February 10, 2012, 06:28 #8 Super Moderator   Glenn Horrocks Join Date: Mar 2009 Location: Sydney, Australia Posts: 12,721 Rep Power: 99 It makes no sense yet. What is applying the acceleration to the fluid?

 February 10, 2012, 07:03 #9 New Member   Join Date: Feb 2012 Posts: 13 Rep Power: 6 In the real life part of this experiment, the coil as a whole is being rotated around a seperate axis, creating a planetary motion. My theory is that by applying g-forces around the outside of the coil this will simulate planetary motion without the need to model the secondary motion. The acceleration is the g-force induced through the planetary motion of the coil. The picture shows the planetary motion, with the coil rotating abuot its own axis, whislt also rotating around the centre point in the picture. The next picture describes how fluctuating acceleration field will develop around the coil as a result of this motion It is this fluctuating acceleration field which I am trying to add to my coil in CFX. I hope this makes more sense now

 February 10, 2012, 08:11 #10 Member   Darren Leong Join Date: Dec 2010 Posts: 63 Rep Power: 7 I would model in CFX the same way you carry your experiment. I'm assuming the coil is a rigid solid (no deformation and no water in it). Suggestion: A. Create a cylindrical fluid sub-domain containing the coil at centre. Locate the sub-domain within a larger fluid domain and use GGI to connect the two domains. Rotate the sub-domain around the coil axis. B1. Rotate the whole domain above around a specified global axis. B2. Specify an angular flow at relevant boundaries of the whole domain by using 'cyl. velocity components' With A+B1, rotating one domain is easy. Tricky part is that you have to find if it's possible, and how, to rotate two domains in a simulation. (ideal) With A+B2, the problem is that it's a local analysis. You won't be able to model the 'swirling or propeller' effect of the whole problem. The inflow will be a continuous clean angular flow rather than the 'memory' of the wake generated from the previous cycle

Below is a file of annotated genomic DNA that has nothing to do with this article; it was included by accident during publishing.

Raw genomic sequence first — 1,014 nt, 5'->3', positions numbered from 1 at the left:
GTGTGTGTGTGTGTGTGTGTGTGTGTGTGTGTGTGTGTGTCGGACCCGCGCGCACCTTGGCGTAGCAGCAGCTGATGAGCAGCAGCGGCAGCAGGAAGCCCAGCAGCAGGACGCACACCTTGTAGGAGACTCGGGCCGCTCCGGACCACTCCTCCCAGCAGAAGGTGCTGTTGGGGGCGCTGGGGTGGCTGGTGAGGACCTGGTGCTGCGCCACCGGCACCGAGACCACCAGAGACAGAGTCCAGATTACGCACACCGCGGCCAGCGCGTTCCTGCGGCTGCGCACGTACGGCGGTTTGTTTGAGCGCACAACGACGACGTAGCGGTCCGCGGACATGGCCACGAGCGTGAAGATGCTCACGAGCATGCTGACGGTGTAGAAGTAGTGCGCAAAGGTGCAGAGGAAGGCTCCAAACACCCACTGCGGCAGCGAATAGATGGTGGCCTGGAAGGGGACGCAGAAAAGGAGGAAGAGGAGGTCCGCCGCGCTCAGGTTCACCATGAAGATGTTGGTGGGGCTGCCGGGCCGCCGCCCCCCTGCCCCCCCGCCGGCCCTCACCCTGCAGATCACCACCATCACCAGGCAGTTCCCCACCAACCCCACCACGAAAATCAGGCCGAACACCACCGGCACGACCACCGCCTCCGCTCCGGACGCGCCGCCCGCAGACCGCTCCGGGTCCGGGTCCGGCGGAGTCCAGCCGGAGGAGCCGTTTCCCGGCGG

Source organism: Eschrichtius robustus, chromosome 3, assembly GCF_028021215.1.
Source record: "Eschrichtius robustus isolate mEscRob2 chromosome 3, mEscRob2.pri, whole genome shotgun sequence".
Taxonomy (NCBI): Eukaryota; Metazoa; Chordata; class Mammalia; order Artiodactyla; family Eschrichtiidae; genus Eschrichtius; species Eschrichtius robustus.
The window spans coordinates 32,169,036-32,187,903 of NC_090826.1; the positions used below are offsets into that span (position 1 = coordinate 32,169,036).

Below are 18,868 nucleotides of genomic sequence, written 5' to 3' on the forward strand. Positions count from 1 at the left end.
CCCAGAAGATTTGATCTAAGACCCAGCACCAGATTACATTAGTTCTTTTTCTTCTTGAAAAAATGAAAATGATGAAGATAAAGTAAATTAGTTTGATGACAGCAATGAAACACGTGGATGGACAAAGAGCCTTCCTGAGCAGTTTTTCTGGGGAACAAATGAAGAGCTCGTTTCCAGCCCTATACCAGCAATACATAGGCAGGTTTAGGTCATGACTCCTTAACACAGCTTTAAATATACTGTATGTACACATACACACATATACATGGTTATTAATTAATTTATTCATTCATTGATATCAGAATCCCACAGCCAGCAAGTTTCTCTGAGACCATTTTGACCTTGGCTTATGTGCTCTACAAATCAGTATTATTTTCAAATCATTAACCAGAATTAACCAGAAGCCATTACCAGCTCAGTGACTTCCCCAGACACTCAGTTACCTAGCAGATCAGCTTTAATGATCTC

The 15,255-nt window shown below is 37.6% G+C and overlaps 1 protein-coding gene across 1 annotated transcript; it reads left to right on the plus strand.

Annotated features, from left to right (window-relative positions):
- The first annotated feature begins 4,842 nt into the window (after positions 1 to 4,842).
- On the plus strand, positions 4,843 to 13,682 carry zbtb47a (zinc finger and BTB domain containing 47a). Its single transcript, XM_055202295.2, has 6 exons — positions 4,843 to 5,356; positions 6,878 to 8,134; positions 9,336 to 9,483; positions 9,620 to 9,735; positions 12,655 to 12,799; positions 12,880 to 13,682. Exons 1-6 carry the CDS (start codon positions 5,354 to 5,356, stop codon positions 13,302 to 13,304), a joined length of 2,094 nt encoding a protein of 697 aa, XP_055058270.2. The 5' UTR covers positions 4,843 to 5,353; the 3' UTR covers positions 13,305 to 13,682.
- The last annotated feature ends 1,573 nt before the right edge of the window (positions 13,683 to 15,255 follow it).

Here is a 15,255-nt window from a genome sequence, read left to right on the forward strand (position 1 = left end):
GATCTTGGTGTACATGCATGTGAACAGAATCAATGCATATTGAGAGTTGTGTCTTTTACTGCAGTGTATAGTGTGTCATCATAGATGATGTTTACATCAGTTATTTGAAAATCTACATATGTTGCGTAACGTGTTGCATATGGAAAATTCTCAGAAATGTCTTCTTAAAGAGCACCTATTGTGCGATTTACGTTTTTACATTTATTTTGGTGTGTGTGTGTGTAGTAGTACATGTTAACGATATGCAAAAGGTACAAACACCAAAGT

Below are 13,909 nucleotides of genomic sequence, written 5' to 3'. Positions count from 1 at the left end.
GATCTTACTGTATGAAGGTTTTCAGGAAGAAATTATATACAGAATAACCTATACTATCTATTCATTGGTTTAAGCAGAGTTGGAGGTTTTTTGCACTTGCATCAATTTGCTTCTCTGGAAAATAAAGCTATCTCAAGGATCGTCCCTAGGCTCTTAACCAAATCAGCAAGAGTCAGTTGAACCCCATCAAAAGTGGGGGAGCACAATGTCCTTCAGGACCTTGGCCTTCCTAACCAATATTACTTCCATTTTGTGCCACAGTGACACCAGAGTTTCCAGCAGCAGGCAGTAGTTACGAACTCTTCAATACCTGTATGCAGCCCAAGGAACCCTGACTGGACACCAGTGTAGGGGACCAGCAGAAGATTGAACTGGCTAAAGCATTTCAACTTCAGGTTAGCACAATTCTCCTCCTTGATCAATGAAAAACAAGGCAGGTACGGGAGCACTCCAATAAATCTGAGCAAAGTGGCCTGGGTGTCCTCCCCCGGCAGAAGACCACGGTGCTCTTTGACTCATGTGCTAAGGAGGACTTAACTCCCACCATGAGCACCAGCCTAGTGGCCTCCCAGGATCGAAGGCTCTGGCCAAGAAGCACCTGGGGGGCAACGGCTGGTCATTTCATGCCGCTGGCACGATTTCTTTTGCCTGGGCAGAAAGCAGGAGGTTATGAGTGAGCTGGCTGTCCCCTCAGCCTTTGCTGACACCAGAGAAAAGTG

February 10, 2012, 08:49 #11 New Member   Join Date: Feb 2012 Posts: 13 Rep Power: 6 The coil is a rigid solid, but it has water flowing through it. That is the fluid which I am studying. Unfortunately I have been told to simulate with body forces, as opposed to having two rotations. What I need to know is it possible to apply acceleration forces similar to those shown in the second image? I am guessing this would be achieved through the use of CEL, which I am trying to use at the moment. Would anyone be willing to give me a head start on the functions to be used?